Peter Howie peter at moreno.com.au
Mon Jan 5 01:15:13 UTC 2015

Dear Adam and colleagues,

As a person who has worked in organisations attempting to bring about new solutions there is always the question that needs to be crystal clear - what is the problem that any changes might be trying to solve. This is a very good starting point when working sociodramatically as well. An examination of the context and system through action can identify my things good and bad. Problem identification leads to questions like 'is it true for everyone' or 'who is it true for' or 'how much of a problem is it' and 'who has the energy/warm-up to do something about it'? If something is always going to be delegated to some other committee or executive there had better be someone who owns it on those groups, otherwise it will wither. 

One trouble with professional organisations/associations is that many people would like to contribute like they were working for it full time, when in fact it is all done for love and as a voluntary contribution to the organisation and the world at large.

Cheers for the moment


On 5 Jan 2015, at 6:50 am, Adam Blatner <blatneradam at gmail.com> wrote:

> As I reflect on all this it occurs to me that there may be two or three phases here. One is warming-up, which is what's happening now. Problems and very tentative solutions are proposed.
> The second phase involves what Rebecca suggested, getting down to business.
> It's important to notice that few people will warm-up enough to generalities. Moreno himself talked of creativity as an ongoing process: Everything pretty much could do with occasional re-evaluations, or maybe say it as this: There's often someone out there with a better idea that invites us to re-think assumptions. Sometimes what's thought of as a better idea is actually a worse idea.
>  Changing the certification?  Really, most things should be re-considered for change, but then again, most ideas about change are so laced with sub-problems that the sense of "let's not change" carries on. Occasionally, though the sub-problems are worked through, the personal clash of styles is limited, tact and persistence triumph, and a better idea or two gets implemented.
>  So for example, John Nolte proposed a number of specifics for a Revised Certification Procedure. Who then will discuss these?
> For example: John said that for the application Forms: There are only three pieces of information that a trainer, primary or secondary can provide that are relevant to the certification process. They are:
>> 1. The relationship to the trainee, how long trainer has known trainee, and the extent of training with him or her;
>> 2. Confirmation of trainee's calendar of training with this and other trainers;
>> 3. Endorsement of the trainee, indicating that the trainer is willing to stake his or her reputation as a trainer on the trainee's competence as a psychodrama director and his or her ethical behavior.
>          AB: Is this so? I haven't thought this through, but what other things are indeed needed?
>  Should this correspondence also go to the Members of the ASGPP Members at ASGPPListserv.org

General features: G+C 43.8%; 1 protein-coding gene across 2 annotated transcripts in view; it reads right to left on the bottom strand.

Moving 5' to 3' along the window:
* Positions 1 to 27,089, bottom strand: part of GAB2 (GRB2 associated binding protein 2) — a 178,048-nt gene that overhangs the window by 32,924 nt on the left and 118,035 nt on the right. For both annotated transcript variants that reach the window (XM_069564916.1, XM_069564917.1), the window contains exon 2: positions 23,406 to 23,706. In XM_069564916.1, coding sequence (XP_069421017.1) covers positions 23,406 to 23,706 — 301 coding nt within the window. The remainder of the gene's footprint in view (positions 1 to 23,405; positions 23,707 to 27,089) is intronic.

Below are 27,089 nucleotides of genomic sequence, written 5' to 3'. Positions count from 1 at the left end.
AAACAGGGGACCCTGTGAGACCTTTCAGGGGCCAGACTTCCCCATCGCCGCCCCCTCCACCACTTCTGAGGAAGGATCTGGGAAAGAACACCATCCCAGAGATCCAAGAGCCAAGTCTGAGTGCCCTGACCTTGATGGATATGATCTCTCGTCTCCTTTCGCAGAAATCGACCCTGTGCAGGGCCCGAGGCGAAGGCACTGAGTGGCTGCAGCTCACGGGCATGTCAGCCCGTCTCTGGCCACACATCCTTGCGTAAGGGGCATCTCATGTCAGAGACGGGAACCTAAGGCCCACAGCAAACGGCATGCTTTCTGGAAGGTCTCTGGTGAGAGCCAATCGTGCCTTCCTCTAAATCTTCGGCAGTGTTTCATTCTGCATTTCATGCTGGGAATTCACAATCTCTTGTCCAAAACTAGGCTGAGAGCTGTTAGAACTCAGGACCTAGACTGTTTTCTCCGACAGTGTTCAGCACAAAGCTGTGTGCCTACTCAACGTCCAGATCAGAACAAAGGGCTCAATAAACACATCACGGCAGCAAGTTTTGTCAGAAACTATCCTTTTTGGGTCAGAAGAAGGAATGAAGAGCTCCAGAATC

> ?
> In the same sense, John Nolte said about the examination:
>> Rather than a written examination, I propose that the candidate for certification meet with a committee of three members of the Board of Examiners (or previous Board Examiners deputized for this purpose) for an oral examination. I think that such a meeting for an hour or an hour and a half can more effectively measure a candidate's grasp of knowledge of the areas now covered by the written examination. After the examination, the Examiners can decide whether the candidate has succeeded or not and inform him or her directly. The oral examination would reduce the many hours involved in preparing the examinations for grading as well as the hours spent in reading examinations by the graders. Most importantly, the candidate could receive an almost immediate result instead of waiting for months as things now stand.
>> Oral examinations could be scheduled to take place during the Annual Conference of the ASGPP. The four days offer many opportunities for examining committees to meet with prospective candidates. By deputizing others as examiners and by using small committees, the task should not be too burdensome for individual Board members. If necessary, another opportunity for undergoing the oral examination could be arranged, probably in a different area of the country at a different time of year.
>> III. Demonstration of Directing Skill (On-Site)
>> In lieu of the current practice of on-site observations, I would like to suggest that the Board organize and offer several workshops of six to nine sessions. Each session would be directed by a candidate for certification. One, preferably two Board members (or other deputized observers) would conduct a thorough processing session following each drama. Participants in the workshops (seven to twelve) could be recruited by the Board from people in training for certification who could attend at a small or no fee, and in return would accrue training hours. In addition, they would have the advantage of participating in the certification process in advance of undergoing the it themselves. Another possibility is to conduct several of these sessions during the Annual Conference of the ASGPP. In that case, I would recommend different groups and observers for each such session.
> ... so maybe these are good ideas. Who then is listening on the Board, and might they be considered. Would John be open to corresponding with those who are charged with making such changes, or even bringing up that they might be worthy of consideration? What other thoughts are relevant?
>   Might this be discussed at the next conference in open session? What might be some counter-arguments?
>     - Adam 
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